There’s increased evi­dence to sug­gest that hybrid courses — those that com­bine face-to-face and online learn­ing — have many pos­i­tives and are a good way to intro­duce stu­dents to online learn­ing. Prepar­ing teach­ers to teach online, along with prepar­ing them to use tech­nol­ogy more effec­tively, is a pro­fes­sional devel­op­ment chal­lenge. We’ve known for decades now that this is one of the most impor­tant fac­tors in curriculum-technology inte­gra­tion efforts. Schools can have lots of com­put­ers, inter­ac­tive white­boards and fast net­works but with­out vision­ary lead­ers that under­stand and com­mit to pro­fes­sional devel­op­ment, the promise of tech­nol­ogy will con­tinue to fall far short.

    The “teach­ers vs. com­put­ers” argu­ment is a spu­ri­ous one. On the other hand, books like “Teach­ing 2030
    What We Must Do for Our Stu­dents and Our Pub­lic Schools–Now and in the Future” are the oppo­site of the innu­mer­able paint-by-number pro­pos­als we get from politi­cians and offer fresh, thought­ful ideas from prac­tic­ing edu­ca­tors.
    http://store.tcpress.com/0807751545.shtml

    It’s clear that edu­ca­tion as we know it is chang­ing fast — what choices will we make that will truly ben­e­fit students?

  2. […] tech­nol­ogy in the class room. While doing some research about the topic I came across this arti­cle “Tech­nol­ogy vs. Teach­ers” which caught my eye imme­di­ately because of its rel­e­vance to the ongo­ing debate. In this arti­cle the […]

  3. hosting says:

    host­ing…

    […]Teach­ers vs. tech­nol­ogy | 1 to 1 Schools[…]…

  4. otter box ipad…

    […]Teach­ers vs. tech­nol­ogy | 1 to 1 Schools[…]…

  5. Mark Rus­sell, Ceo and founder of Opti­mus Effi­ciency Mar­ket­ing, said: “It truly is ini­tially appar­ent that the
    major­ity of the gen­eral pub­lic are ill-informed of the impact
    affil­i­ate adver­tis­ing could have on the pop­u­lar­ity and per­ceived stand­ing
    of a business.

  6. twitter says:

    My brother sug­gested I might like this blog.
    He was once entirely right. This pub­lish truly made my day.

    You can not imag­ine sim­ply how so much time I had spent
    for this infor­ma­tion! Thank you!

  7. When I orig­i­nally com­mented I clicked the “Notify me when new com­ments are added” check­box
    and now each time a com­ment is added I get three e-mails with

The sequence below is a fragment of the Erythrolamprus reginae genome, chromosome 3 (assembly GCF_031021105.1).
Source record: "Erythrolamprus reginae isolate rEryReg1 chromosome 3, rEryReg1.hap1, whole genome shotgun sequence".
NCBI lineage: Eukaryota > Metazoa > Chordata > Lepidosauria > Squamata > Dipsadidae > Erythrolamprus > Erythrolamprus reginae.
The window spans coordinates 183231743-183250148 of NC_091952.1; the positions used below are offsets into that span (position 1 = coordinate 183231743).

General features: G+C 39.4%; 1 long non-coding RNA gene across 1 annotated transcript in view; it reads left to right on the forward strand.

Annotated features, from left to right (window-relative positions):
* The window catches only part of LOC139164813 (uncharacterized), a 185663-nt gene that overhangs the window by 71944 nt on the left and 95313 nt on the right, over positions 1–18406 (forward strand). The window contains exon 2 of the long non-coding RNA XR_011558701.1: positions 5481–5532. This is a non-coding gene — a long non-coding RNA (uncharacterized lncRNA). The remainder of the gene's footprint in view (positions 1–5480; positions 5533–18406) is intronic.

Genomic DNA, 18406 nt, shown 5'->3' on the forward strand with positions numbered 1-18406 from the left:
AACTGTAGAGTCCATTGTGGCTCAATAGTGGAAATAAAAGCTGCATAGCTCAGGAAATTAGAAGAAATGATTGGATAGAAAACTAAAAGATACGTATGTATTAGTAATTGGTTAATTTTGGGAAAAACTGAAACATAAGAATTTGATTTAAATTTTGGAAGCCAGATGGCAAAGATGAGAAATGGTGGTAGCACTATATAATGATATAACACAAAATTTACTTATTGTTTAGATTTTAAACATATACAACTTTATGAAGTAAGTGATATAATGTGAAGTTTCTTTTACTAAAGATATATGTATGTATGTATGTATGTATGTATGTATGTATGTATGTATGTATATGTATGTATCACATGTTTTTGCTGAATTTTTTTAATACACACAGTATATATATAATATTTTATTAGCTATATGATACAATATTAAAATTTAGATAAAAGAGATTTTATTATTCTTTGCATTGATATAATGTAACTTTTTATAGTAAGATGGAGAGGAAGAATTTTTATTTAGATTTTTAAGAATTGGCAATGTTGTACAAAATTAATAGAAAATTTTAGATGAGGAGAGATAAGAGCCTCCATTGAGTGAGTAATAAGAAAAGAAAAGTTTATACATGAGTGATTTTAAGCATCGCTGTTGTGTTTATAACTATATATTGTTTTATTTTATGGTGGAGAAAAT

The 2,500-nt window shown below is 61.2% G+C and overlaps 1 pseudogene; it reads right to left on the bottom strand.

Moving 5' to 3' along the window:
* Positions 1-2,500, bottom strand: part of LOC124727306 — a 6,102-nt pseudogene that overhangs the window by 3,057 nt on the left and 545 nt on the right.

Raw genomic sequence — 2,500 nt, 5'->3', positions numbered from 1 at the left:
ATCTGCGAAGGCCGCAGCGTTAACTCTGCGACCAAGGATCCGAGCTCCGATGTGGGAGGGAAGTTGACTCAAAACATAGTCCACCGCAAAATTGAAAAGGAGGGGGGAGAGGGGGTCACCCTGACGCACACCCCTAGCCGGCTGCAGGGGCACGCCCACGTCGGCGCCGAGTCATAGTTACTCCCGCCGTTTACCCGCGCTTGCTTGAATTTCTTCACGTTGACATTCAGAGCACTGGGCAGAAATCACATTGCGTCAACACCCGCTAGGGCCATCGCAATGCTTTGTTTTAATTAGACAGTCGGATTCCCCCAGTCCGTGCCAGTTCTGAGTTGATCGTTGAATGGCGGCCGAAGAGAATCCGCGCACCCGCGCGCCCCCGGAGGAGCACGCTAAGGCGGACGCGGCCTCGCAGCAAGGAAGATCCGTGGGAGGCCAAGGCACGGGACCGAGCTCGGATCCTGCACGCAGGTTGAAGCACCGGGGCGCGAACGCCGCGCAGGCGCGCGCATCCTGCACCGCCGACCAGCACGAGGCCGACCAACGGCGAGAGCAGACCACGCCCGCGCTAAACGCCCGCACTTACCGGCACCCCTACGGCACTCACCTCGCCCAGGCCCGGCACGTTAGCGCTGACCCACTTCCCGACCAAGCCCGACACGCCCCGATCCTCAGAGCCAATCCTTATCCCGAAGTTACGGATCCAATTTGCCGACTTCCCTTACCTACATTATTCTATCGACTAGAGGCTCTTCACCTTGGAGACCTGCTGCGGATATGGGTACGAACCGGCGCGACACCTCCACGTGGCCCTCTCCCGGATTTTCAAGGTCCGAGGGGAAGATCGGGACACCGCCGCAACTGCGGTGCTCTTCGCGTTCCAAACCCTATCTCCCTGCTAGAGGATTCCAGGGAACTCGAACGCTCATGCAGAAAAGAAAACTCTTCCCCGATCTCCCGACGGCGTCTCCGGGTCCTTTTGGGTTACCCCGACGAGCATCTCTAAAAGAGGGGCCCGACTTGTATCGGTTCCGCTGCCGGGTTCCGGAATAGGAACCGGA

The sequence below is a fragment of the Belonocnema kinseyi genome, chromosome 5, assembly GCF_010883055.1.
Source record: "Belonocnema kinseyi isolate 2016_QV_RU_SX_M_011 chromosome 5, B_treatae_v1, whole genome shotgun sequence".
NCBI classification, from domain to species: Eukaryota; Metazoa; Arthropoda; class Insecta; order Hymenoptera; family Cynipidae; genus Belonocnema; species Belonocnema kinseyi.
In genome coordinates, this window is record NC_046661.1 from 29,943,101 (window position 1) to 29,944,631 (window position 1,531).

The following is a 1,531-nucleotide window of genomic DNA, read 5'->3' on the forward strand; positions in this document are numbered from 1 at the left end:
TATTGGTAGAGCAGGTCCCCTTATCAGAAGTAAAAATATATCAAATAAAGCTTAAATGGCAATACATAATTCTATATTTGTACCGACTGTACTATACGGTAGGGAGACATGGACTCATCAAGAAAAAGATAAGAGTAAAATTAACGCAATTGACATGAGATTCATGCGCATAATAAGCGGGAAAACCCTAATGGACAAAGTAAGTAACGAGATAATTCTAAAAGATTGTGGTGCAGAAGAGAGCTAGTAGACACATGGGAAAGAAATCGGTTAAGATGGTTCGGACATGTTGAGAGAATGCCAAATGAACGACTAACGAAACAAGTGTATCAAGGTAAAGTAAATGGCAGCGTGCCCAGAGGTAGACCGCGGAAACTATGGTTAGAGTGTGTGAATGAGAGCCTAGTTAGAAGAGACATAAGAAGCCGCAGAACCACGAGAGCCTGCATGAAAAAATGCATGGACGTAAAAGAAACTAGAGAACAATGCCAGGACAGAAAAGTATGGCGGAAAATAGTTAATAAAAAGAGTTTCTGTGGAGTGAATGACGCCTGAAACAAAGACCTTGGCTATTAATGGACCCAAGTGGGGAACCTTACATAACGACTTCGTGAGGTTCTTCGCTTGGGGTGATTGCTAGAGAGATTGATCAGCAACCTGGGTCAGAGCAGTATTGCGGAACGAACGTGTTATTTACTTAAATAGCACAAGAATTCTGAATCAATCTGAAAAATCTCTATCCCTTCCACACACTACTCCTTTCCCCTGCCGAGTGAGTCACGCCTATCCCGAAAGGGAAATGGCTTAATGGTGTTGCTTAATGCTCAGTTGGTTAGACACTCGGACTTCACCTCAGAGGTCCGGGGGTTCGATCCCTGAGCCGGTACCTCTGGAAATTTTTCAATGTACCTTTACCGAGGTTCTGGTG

the same com­ment. Is there any way you can remove peo­ple from that ser­vice?
    Many thanks!

  8. pokud jste zvyklí na haz­ardní stránkách odehrá­va­jící se na 30″ stolní monitor

  9. What’s up col­leagues, how is the whole thing, and what you would like to say regard­ing this arti­cle,
    in my view its truly remark­able in favor of me.

  10. here says:

    Write more, thats all I have to say. Lit­er­ally, it seems as though you relied on the video to make your point.
    You obvi­ously know what youre talk­ing about, why throw away
    your intel­li­gence on just post­ing videos to your weblog when you could be giv­ing us some­thing enlight­en­ing to read?

  11. It is so easy and straight up if you just know what to do.
    This is sim­ply a web page that entices peo­ple to leave their con­tacts in exchange for
    some­thing valu­able they are search­ing for. How­ever, since
    some of these sites fetch infor­ma­tion from your social net­work­ing sites,
    there­fore it is imper­a­tive to choose a web­site for such
    ser­vices with utmost care and importance.

  12. After look­ing over a num­ber of the arti­cles on your web page, I hon­estly appre­ci­ate your way
    of blog­ging. I book marked it to my book­mark web­site list and
    will be check­ing back in the near future. Please check out my web­site as
    well and let me know your opinion.

  13. Ask­ing ques­tions are actu­ally fas­tid­i­ous thing if you are not
    under­stand­ing some­thing entirely, except this para­graph offers good under­stand­ing yet.

Leave a Reply

Your email address will not be published. Required fields are marked *

*


*

order valium no prescription valium for sale order valium overnight buy soma buy soma without prescription buy soma without prescriptions cheap diazepam online diazepam online pharmacy buy diazepam rx order phentermine online phentermine online pharmacy cheap phentermine no prescription buy tramadol no rx buy tramadol no prescription purchase tramadol order xanax overnight buy xanax online without prescription order xanax online ativan no prescription buy ativan online without prescription ativan no rx buy klonopin overnight shipping klonopin online pharmacy cheap klonopin no prescription order provigil online overnight buy provigil no prescription buy provigil online mastercard overnight buy ambien online cheap buy ambien online without prescription ambien no prescription